First, a critical comment on the demographic of the participants and their research. Nearly 70 per cent of submissions were from individuals affiliated with institutions of the ‘Global North’, in particular, countries within the EU, North America and Australasia. Yet, as the figures show, the individual researchers themselves often originated from the ‘Global South’, and so were conducting their research in culturally and linguistically foreign contexts (Figure 3).1 This suggests a disparity between the producers of knowledge on displacement and domesticity (many themselves having been displaced) and the location of that knowledge production.2 Moreover, the majority of researchers took as their subject matter the experiences of displaced groups or individuals from or within the ‘Global South’. Indeed, the majority of abstracts submitted addressed the various experiences and situations of refugees and, to a lesser degree, lower-income migrants, whereas the experiences and situations of expats were strikingly absent.

The lack of proposals around this latter category deserves futher reflection, because expats relate to issues of socio-cultural, economic and political activity and integration with greater autonomy, authority and flexibility than refugees and migrant workers. Indeed, studying these more privileged experiences, and the built forms they produce, can reveal important and alternative insights into the spatial and architectural practices of (neo)colonialism and neoliberal economic globalisation (Birtchnell and Caletrio 2014; Meier 2015). Many academics would likely themselves be expats, which might be the reason they are somewhat reluctant to study this experience. Nevertheless, reflecting on this category might be productive as a critical repositioning of oneself as a researcher in such global frameworks.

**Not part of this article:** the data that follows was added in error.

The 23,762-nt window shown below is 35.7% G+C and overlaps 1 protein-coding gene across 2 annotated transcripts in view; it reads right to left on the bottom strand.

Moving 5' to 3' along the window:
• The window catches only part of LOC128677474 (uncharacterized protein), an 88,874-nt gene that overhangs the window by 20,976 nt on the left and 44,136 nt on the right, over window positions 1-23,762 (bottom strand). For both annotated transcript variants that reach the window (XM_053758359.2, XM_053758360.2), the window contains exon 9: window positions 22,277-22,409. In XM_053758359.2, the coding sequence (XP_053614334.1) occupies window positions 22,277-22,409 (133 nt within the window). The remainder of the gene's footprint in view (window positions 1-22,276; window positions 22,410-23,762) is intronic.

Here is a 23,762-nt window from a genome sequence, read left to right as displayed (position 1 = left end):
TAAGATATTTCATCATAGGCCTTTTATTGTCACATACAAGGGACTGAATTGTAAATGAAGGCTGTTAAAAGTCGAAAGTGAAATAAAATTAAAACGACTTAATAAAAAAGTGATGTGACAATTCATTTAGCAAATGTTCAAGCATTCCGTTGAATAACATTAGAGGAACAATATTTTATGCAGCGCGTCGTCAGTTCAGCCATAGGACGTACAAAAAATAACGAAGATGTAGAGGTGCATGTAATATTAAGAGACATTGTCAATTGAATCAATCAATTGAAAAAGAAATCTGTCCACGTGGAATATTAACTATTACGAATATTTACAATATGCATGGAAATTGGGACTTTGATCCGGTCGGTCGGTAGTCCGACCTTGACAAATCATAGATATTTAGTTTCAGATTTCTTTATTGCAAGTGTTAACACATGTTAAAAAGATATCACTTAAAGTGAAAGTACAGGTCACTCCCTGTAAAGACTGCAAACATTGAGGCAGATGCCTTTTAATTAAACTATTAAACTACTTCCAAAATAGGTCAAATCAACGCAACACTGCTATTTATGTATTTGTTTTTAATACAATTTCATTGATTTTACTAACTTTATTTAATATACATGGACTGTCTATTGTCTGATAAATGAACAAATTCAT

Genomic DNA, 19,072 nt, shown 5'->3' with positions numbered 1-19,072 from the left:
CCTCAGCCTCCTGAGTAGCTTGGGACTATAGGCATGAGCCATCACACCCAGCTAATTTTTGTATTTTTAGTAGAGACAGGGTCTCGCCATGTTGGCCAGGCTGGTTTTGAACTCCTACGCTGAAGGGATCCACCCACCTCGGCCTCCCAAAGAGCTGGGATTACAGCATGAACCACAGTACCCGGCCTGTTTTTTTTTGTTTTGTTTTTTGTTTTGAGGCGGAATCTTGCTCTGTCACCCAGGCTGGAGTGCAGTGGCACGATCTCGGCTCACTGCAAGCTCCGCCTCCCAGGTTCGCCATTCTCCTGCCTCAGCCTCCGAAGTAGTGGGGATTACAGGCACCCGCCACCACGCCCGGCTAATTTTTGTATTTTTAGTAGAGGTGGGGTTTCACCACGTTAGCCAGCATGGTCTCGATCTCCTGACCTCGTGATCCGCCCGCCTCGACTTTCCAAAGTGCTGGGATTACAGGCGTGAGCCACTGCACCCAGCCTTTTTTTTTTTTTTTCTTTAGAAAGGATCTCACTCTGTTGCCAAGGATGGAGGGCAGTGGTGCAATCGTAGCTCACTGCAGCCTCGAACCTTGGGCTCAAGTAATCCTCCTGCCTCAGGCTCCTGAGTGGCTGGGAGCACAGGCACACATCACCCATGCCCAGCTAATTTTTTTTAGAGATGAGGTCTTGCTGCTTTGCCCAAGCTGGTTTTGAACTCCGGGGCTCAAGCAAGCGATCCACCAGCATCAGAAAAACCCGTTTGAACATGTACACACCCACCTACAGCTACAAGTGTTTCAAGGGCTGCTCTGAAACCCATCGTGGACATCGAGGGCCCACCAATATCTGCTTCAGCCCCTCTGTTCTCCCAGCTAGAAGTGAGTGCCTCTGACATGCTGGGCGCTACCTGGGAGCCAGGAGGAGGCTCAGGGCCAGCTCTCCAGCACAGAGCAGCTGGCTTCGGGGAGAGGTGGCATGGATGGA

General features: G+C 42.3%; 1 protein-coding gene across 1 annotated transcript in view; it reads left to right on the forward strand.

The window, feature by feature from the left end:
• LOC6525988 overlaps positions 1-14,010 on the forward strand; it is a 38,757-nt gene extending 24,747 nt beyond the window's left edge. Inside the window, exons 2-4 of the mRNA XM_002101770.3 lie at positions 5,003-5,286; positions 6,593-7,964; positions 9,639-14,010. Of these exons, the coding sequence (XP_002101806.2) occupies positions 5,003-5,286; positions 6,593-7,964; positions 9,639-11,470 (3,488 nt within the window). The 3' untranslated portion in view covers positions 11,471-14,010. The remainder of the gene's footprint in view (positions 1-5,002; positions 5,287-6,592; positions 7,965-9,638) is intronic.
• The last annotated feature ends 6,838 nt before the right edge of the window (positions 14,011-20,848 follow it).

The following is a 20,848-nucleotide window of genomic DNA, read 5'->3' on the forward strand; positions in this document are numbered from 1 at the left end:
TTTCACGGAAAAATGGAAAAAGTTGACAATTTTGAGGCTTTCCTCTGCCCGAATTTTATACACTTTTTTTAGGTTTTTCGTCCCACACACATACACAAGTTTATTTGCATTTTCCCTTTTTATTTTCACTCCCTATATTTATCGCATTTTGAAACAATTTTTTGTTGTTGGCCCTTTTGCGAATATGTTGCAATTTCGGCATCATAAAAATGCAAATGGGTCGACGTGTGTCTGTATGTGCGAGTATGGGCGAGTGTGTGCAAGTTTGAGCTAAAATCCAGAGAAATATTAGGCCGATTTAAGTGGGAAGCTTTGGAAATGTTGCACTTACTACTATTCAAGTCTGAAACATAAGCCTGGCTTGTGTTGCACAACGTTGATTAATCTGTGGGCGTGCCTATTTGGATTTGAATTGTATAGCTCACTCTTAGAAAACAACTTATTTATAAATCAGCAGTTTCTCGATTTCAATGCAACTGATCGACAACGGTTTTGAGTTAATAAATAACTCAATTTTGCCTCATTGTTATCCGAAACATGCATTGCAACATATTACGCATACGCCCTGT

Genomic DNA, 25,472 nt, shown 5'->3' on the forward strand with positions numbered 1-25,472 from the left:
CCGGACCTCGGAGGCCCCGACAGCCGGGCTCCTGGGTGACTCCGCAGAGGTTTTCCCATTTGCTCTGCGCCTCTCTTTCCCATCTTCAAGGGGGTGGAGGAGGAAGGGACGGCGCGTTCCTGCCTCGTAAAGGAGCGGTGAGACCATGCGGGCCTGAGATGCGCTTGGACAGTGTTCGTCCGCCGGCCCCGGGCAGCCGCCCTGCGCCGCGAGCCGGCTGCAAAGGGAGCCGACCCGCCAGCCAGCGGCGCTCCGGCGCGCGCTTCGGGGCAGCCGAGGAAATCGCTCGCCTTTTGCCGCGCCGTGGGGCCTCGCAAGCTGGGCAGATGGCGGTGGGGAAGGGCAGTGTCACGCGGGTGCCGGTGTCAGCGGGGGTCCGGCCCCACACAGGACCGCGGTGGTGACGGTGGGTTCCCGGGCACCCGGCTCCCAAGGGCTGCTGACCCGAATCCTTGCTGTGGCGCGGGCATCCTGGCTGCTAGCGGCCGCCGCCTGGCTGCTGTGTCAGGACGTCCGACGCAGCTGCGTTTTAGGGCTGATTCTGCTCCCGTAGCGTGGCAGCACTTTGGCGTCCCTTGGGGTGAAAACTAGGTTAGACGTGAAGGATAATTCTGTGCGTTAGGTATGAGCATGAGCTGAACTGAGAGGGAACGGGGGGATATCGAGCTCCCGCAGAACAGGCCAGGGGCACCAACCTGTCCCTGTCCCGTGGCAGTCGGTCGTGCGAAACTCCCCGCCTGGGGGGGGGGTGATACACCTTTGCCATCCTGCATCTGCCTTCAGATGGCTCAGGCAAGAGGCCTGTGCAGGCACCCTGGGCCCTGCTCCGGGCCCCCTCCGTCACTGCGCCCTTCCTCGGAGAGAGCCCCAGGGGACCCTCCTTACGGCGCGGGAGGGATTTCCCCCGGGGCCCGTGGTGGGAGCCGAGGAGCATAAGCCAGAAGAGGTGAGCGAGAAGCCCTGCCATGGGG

Figure 3 

Catographic distribution of conference applicants according to the country of origin. Image by authors.

The geographic demographic of participants likely relates to the initial reach of the call for proposals, which was inevitably influenced by the networks of the two main sponsors, EAHN and KU Leuven. This fails to substantiate the rather limited response from the African context and from that of the Middle East (barring Israel and Palestine, as seen in Figure 4), however. Their limited participation is striking given the relevance and indeed complexity of the issue in the contemporary history of these two regions. Issues at stake concern both the legal and physical access of scholars to transnational mobility as well as their access to international academic debates.3

Figure 4 

Al-Amari Refugee Camp, Palestine, and the Israeli Settlement of P’sagot in the background, representing the complex socio-spatial framework of living in a colonial context. Photo by Alessandra Gola (2018).

Conversely, the response may also hint at a pedagogical limit of the topic of displacement and domesticity itself, which concerns, not only the nexus as a relatively emergent academic discourse, but also as one that is not yet adequately developed for academic institutionalisation. In architectural courses (both in the Global North and Global South), rarely is displacement a relevant topic of intersection with domesticity. In addition, particular regions of the world are currently subject to intense dynamics of displacement and political instability that render the debate premature at an academic level. In this regard, the displacement of researchers on this topic might lead to questioning the epistemological influences of academic institutions from the Global North that shape scholarly approaches and references, causing such individuals to operate in contexts that can feel distant in terms of history, culture, social dynamics, institutions, problems and possibilities.